• There’s something hinky with the borders of the side-flaps due to the not-yet-standard border-radius CSS.

More to come as way opens.

April 11th, 2010

Posted In: Computer Science

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As part of my education technology role at my school, I am a member of our high school “Laptop Leaders” group. A few weeks ago, at the end of our first quarter, the Laptop Leaders were asked to document the work they were doing, to create a shared resource, both for themselves and for other teachers. Ultimately, this is preparation for more large-scale adoption of laptops and technology in general as teaching tools in the high school.

The teachers in this Laptop Leaders group were selected last spring, so I joined the group late, at the beginning of the school year and had, really, only a sketchy plan for what I would be working on. The outline (lightly revised) is below. My intention is to share my various write-ups related to this process in this space.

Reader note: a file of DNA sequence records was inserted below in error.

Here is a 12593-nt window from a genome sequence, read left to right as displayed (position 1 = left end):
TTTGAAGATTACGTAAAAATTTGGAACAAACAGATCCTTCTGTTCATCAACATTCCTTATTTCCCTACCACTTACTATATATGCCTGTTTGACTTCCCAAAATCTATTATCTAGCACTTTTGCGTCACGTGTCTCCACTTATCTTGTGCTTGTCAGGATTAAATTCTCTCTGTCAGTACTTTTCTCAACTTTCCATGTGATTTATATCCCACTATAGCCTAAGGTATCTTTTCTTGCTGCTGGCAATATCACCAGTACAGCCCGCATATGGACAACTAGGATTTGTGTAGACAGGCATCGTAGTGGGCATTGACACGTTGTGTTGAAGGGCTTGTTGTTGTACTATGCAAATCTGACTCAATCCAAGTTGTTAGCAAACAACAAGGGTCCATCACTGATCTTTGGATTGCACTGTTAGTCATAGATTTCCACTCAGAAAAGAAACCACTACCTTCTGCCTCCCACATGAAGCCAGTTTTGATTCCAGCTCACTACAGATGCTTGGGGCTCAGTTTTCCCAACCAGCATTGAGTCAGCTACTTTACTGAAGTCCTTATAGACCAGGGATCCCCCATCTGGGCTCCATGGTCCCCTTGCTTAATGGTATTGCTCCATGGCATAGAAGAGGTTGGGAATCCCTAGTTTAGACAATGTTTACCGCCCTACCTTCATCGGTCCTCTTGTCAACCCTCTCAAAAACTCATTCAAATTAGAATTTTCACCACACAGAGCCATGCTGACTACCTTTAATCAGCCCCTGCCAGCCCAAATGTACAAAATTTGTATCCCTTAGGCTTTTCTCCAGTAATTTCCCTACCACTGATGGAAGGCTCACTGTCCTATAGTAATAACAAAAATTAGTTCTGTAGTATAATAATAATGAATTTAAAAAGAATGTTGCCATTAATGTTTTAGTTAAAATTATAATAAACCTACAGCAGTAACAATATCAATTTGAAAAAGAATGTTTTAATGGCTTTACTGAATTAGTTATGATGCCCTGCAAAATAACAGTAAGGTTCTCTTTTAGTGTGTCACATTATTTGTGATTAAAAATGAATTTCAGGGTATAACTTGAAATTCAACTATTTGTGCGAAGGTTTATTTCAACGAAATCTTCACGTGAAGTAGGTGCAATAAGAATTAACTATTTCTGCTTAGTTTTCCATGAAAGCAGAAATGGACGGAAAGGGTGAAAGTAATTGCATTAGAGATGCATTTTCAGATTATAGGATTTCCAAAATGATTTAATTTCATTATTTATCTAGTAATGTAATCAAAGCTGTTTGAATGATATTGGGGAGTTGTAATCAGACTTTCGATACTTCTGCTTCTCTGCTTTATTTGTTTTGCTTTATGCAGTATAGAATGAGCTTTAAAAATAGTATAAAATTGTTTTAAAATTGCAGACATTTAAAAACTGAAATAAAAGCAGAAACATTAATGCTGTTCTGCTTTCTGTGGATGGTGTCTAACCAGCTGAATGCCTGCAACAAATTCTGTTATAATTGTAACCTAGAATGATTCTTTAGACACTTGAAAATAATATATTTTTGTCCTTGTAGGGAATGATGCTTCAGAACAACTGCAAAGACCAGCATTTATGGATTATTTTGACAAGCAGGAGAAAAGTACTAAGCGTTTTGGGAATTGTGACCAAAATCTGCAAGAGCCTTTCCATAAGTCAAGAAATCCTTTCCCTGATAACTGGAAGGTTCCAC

Collaborative Writing and Editing

I’m working with students to develop a class wiki as a collaborative information source, with students contributing class notes, screencasts and other updates and expansions on course content.


I’m working with students to use the class blog as a publication platform for ideas/questions relevant to the greater community in their discipline (e.g. develop [my class] blog into a discussion of [media and design] and related ideas in the outside world).

Social Bookmarking

I’m working with faculty (and students) to use social bookmarking tools (specifically Diigo) to create dynamic and annotated resources for each other (and for and by students).

Social Media